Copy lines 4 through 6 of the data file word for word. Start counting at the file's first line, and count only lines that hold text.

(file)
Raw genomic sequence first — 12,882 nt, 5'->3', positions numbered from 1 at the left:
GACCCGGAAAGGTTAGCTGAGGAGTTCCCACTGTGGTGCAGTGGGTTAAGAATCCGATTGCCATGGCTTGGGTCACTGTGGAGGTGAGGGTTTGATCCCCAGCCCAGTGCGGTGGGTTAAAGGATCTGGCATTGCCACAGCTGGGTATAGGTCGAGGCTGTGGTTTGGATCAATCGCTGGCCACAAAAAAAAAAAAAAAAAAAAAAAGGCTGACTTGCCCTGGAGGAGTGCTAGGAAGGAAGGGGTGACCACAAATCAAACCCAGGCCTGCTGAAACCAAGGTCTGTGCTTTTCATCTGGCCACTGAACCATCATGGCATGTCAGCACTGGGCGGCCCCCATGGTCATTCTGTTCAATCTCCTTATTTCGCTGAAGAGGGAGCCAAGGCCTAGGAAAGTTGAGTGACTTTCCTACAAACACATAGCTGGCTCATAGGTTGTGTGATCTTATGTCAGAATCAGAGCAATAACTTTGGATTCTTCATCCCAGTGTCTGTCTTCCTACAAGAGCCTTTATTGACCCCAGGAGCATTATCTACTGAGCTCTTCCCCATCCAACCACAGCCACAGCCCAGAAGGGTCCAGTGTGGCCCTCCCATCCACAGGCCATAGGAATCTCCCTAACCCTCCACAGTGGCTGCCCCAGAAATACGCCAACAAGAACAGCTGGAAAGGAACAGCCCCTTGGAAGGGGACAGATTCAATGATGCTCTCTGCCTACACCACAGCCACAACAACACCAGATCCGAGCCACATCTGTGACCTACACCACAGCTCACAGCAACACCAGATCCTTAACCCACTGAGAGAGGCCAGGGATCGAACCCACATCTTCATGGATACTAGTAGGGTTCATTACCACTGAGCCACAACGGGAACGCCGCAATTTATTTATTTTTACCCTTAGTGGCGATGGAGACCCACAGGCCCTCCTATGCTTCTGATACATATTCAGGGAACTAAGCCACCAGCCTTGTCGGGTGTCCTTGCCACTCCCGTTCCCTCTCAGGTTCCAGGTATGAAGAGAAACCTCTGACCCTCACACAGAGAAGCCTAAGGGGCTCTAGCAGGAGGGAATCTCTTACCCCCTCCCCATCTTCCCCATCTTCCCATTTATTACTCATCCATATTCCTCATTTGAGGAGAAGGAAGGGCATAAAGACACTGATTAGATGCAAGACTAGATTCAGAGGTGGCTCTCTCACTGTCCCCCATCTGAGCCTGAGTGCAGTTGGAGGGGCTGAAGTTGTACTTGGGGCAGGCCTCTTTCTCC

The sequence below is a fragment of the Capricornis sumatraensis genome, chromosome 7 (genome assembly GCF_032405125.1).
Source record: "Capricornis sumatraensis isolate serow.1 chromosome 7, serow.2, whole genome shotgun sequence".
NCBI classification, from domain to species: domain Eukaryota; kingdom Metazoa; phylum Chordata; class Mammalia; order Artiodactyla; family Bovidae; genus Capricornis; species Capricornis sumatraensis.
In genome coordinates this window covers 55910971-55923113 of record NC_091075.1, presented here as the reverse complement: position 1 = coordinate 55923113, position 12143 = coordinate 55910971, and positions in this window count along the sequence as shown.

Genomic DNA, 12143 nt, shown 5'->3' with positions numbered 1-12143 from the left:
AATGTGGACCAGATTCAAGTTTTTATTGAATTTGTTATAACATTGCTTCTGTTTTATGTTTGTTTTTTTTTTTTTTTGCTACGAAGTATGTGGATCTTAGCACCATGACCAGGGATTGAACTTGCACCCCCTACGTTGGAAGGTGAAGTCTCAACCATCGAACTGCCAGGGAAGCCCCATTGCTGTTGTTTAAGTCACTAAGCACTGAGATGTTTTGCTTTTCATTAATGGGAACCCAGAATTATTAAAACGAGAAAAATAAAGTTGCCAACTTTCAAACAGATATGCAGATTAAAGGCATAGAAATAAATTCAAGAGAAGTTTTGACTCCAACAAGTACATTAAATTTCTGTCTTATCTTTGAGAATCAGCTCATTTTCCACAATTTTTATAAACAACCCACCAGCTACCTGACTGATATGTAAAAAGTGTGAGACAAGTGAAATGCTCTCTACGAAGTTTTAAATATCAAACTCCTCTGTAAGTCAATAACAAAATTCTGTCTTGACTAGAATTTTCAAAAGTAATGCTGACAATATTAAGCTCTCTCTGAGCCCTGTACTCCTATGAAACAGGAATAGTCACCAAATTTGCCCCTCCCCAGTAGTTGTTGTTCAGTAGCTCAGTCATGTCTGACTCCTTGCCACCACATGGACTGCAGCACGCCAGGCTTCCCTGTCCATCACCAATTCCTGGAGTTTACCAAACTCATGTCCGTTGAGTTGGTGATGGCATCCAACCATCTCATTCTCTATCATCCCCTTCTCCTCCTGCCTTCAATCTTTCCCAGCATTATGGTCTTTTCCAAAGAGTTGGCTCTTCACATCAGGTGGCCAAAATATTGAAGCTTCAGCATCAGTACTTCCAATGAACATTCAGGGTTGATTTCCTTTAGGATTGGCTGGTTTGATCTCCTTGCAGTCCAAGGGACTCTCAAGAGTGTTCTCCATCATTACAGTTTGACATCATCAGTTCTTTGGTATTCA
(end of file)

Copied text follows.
Source record: "Capricornis sumatraensis isolate serow.1 chromosome 7, serow.2, whole genome shotgun sequence".
NCBI classification, from domain to species: domain Eukaryota; kingdom Metazoa; phylum Chordata; class Mammalia; order Artiodactyla; family Bovidae; genus Capricornis; species Capricornis sumatraensis.
In genome coordinates this window covers 55910971-55923113 of record NC_091075.1, presented here as the reverse complement: position 1 = coordinate 55923113, position 12143 = coordinate 55910971, and positions in this window count along the sequence as shown.